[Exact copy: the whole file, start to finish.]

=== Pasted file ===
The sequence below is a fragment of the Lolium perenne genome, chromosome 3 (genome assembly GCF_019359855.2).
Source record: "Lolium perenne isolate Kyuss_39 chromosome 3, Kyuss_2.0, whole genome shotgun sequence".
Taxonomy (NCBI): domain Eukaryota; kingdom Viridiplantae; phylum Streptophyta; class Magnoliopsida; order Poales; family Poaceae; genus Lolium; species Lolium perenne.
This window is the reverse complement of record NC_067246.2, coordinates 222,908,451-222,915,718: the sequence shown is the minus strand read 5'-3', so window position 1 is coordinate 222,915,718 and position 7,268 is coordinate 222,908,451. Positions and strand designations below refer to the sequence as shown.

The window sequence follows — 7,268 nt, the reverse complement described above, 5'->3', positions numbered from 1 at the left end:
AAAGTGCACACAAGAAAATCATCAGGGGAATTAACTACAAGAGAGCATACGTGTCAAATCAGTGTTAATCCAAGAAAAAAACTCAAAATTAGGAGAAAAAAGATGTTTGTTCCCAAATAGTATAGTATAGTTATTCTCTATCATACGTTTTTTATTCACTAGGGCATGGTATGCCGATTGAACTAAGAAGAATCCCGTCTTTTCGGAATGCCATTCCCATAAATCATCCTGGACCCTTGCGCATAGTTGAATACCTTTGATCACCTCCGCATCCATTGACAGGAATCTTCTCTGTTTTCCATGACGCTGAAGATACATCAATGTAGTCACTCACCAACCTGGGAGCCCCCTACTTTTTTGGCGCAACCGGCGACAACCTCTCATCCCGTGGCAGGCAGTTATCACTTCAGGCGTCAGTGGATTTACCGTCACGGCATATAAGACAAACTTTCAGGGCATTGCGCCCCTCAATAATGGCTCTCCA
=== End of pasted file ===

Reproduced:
The sequence below is a fragment of the Lolium perenne genome, chromosome 3 (genome assembly GCF_019359855.2).
Source record: "Lolium perenne isolate Kyuss_39 chromosome 3, Kyuss_2.0, whole genome shotgun sequence".
Taxonomy (NCBI): domain Eukaryota; kingdom Viridiplantae; phylum Streptophyta; class Magnoliopsida; order Poales; family Poaceae; genus Lolium; species Lolium perenne.
This window is the reverse complement of record NC_067246.2, coordinates 222,908,451-222,915,718: the sequence shown is the minus strand read 5'-3', so window position 1 is coordinate 222,915,718 and position 7,268 is coordinate 222,908,451. Positions and strand designations below refer to the sequence as shown.

The window sequence follows — 7,268 nt, the reverse complement described above, 5'->3', positions numbered from 1 at the left end:
AAAGTGCACACAAGAAAATCATCAGGGGAATTAACTACAAGAGAGCATACGTGTCAAATCAGTGTTAATCCAAGAAAAAAACTCAAAATTAGGAGAAAAAAGATGTTTGTTCCCAAATAGTATAGTATAGTTATTCTCTATCATACGTTTTTTATTCACTAGGGCATGGTATGCCGATTGAACTAAGAAGAATCCCGTCTTTTCGGAATGCCATTCCCATAAATCATCCTGGACCCTTGCGCATAGTTGAATACCTTTGATCACCTCCGCATCCATTGACAGGAATCTTCTCTGTTTTCCATGACGCTGAAGATACATCAATGTAGTCACTCACCAACCTGGGAGCCCCCTACTTTTTTGGCGCAACCGGCGACAACCTCTCATCCCGTGGCAGGCAGTTATCACTTCAGGCGTCAGTGGATTTACCGTCACGGCATATAAGACAAACTTTCAGGGCATTGCGCCCCTCAATAATGGCTCTCCA